“Everyone here has grown — 10, 20, 30 percent every year,” said Pablo Garza, 30, head of strategic planning at Akzent Logistics, which owns two warehouses in Laredo and has almost finished building a third. “It’s a busy city. It’s amazing how much movement the city is seeing in terms of freight.”

    Catching up on a trade explosionDuring an event at City Hall last month, local officials celebrated a milestone — data showing $27 billion worth of cargo was moved through Laredo in October and up the river through the two ocean ports of Los Angeles and Long Beach, California , the main gate for, exceeded American imports.

    Southern California’s ports grew exponentially during an era of globalization centered on China. Laredo seems poised to play a similar role in the expected next phase of globalization, which focuses on regional supply chains, with American companies relying more heavily on Mexico and Central America.

    But the exhilaration is tinged with concern as businesses and city leaders fear the existing infrastructure — a pair of trade bridges over the Rio Grande, congested roads and a hive of warehouses — could be overwhelmed by an influx of cargo.

    “We have to forestall this coming tsunami,” said then-Mayor of Laredo, Pete Saenz. “We are now behind.”

    A huge expansion is underway. North of the city, an army of backhoes ripped at the pale earth, turning cactus-strewn ranch lands into industrial parks, warehouses, and truck yards on both sides of Interstate 35, the sidewalk that connects Mexico to the central part of the United States and Canada.

    According to Prologis, a real estate investment firm, about 186,000 square feet of storage space is under construction in Laredo. This corresponds to an area increase of 5 percent.

    But since the warehouses are more than 98 percent occupied, the new facilities can fill up quickly.

    “Many companies are no longer willing to chase cheap labor at the expense of getting their goods to customers on time.”

    “There’s definitely a space issue at Laredo,” Garza said. “The camps are full. We often say no to customers.”

    Just the beginning?According to U.S. Census data, trade in goods between the U.S. and Mexico exceeded $660 billion in 2021, an increase of nearly a fifth from the previous year. According to available data, trade expanded at a similar rate last year.

    Adding to the urgency is the widespread assumption that this is just the beginning of what could be decades of trade growth between the two neighboring countries, as American retailers seek suppliers in the same hemisphere as their customers.

    “Many companies are no longer willing to chase cheap labor at the expense of getting their goods to customers on time,” said Gene Lindgren, president of Laredo Economic Development Corp., which is soliciting investment for projects in the region. “China is so big that taking just a tiny bit and placing it in Mexico is huge for Laredo.”

    Four years ago, the U.S. Department of Transportation forecast a steep increase in trucks passing through Laredo, with southbound border crossings alone reaching 9,800 by 2025. Traffic reached this level in late 2021, four years earlier than expected.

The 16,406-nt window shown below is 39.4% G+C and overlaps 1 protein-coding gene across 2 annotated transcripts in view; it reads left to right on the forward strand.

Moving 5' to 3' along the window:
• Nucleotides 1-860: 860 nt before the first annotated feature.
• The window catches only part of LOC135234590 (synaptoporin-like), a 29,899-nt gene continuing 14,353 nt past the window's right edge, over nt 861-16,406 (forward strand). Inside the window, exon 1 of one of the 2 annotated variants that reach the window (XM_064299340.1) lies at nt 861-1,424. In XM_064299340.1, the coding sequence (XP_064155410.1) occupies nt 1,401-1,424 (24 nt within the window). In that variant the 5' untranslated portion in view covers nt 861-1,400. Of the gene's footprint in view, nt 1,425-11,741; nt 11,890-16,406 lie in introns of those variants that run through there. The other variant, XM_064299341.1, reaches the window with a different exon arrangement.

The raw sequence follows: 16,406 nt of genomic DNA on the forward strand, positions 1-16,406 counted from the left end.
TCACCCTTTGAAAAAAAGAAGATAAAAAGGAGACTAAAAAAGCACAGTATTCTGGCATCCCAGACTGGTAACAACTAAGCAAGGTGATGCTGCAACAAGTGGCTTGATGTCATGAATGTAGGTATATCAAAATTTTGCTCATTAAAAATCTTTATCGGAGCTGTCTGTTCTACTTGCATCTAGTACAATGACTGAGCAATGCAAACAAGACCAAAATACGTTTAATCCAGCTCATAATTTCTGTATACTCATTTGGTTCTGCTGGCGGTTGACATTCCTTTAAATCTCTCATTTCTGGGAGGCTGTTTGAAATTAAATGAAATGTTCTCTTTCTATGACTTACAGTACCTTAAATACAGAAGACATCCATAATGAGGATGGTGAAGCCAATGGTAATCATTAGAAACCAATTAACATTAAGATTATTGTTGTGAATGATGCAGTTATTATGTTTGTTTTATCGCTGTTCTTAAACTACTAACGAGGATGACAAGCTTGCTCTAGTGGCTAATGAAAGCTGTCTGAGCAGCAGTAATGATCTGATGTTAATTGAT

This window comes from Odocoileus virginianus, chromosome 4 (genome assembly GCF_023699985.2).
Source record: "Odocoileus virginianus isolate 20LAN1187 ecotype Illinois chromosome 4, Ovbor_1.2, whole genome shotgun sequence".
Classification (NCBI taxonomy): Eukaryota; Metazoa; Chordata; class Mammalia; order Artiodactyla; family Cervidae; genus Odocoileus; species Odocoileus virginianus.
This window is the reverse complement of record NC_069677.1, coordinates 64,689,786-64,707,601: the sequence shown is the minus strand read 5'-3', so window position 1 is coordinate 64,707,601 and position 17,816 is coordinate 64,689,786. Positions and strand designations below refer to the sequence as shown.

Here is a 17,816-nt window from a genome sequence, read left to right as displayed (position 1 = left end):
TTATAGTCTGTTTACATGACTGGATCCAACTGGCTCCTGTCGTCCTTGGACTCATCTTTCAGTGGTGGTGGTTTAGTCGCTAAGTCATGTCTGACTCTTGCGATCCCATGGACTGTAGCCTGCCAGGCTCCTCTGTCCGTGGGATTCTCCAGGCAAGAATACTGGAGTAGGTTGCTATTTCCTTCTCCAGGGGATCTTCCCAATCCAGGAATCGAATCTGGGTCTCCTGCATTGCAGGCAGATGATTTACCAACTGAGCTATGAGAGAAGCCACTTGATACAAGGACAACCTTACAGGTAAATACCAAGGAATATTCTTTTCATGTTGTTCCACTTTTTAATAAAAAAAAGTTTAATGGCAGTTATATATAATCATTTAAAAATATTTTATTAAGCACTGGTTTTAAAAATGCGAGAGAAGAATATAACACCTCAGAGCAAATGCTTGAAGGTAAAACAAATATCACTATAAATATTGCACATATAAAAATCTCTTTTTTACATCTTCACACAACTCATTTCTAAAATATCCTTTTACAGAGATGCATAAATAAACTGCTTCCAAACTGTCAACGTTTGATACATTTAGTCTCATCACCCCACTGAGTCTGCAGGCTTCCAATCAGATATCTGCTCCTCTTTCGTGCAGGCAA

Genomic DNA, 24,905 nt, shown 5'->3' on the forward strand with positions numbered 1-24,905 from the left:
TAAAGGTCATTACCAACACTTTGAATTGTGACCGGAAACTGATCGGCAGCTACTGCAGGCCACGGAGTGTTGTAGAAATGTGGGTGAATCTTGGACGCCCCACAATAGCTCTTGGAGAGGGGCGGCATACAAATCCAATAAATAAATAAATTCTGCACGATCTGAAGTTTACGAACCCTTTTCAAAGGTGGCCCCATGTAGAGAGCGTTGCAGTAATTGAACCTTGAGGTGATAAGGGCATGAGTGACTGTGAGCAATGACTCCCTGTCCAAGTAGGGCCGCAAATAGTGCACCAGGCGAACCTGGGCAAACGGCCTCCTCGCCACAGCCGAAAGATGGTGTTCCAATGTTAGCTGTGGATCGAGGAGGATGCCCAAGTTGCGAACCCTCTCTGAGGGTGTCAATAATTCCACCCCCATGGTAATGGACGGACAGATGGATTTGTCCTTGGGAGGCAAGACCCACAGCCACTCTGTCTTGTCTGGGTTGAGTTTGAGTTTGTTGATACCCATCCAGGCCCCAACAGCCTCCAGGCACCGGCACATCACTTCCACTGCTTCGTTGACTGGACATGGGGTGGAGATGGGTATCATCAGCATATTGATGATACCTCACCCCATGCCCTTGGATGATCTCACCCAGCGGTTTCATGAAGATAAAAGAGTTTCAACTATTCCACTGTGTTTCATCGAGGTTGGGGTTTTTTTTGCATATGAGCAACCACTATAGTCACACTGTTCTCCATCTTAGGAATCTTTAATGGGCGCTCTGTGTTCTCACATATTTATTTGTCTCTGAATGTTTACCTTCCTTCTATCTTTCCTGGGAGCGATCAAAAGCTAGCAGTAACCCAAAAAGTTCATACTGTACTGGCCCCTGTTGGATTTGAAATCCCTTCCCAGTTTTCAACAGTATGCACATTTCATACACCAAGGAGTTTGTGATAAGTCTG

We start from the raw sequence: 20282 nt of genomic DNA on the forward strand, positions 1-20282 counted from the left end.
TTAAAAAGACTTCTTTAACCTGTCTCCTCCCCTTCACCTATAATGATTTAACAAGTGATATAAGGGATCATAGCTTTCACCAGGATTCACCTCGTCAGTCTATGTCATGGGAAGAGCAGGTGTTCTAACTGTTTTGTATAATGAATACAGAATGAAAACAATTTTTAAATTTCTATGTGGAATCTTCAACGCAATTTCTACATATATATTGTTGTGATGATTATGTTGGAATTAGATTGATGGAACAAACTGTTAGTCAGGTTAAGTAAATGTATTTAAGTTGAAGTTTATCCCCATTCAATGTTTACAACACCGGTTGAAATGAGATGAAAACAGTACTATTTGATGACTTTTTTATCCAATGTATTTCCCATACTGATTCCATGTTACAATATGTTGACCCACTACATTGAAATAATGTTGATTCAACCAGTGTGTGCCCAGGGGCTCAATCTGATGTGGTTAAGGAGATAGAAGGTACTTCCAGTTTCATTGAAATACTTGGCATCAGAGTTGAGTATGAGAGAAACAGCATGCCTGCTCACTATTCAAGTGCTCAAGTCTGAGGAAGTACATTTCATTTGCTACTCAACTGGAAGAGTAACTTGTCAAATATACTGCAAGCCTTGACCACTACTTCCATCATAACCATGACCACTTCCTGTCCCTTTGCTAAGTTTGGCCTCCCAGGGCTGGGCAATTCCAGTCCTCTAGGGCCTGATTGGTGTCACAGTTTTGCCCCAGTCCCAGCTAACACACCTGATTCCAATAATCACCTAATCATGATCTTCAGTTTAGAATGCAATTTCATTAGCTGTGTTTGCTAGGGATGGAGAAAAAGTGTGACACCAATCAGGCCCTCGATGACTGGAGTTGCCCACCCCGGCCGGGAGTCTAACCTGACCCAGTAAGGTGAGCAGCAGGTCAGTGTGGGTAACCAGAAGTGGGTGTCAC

“All forecasts are lagging behind,” said Glafiro Montemayor, president of Gemco, another Laredo-based freight handler. He noted that cross-border goods have more than doubled since 2000 without the addition of major infrastructure.

    Some American companies importing goods from Asia are already bypassing Southern California docks and instead shipping to Manzanillo on Mexico’s Pacific coast.

    “Laredo is full of trucks,” he added. “How will you deal with this?”

    Optimization of logisticsMontemayor is raising funds for a project presented as an answer to that question: a $360 million bridge that will cross the Rio Grande south of Laredo. The customs process would be handled jointly by American and Mexican authorities, which would only entail an inspection. This would allow trucks to complete the crossing within 30 minutes.

    The Mexican government has already approved the project, Montemayor said, while the US State Department is nearing the completion of its own review.

    His plan is a linchpin for a logistics hub that could offer an alternative to over-reliance on major ports like Los Angeles, the scene of nagging floating congestion during the worst months of the pandemic.

    Nearly two-thirds of the containers reaching seaports on the U.S. west coast are destined for the mid-country and east coast – regions that are more easily accessible by rail and truck from Laredo, Montemayor said.

    The Kansas City Southern Railroad Bridge, connecting Mexico and the United States across the Rio Grande, in Laredo, Texas.

    Some American companies importing goods from Asia are already bypassing Southern California docks and instead shipping to Manzanillo on Mexico’s Pacific coast. From there, they transport containers north to Laredo en route to destinations throughout North America.

    Kansas City Southern, the giant railroad, picks up containers from Asia at the port of Lázaro Cárdenas in the Mexican state of Michoacán and brings them north. The company recently broke ground on a $100 million project that will double the capacity of a railroad bridge across the Rio Grande.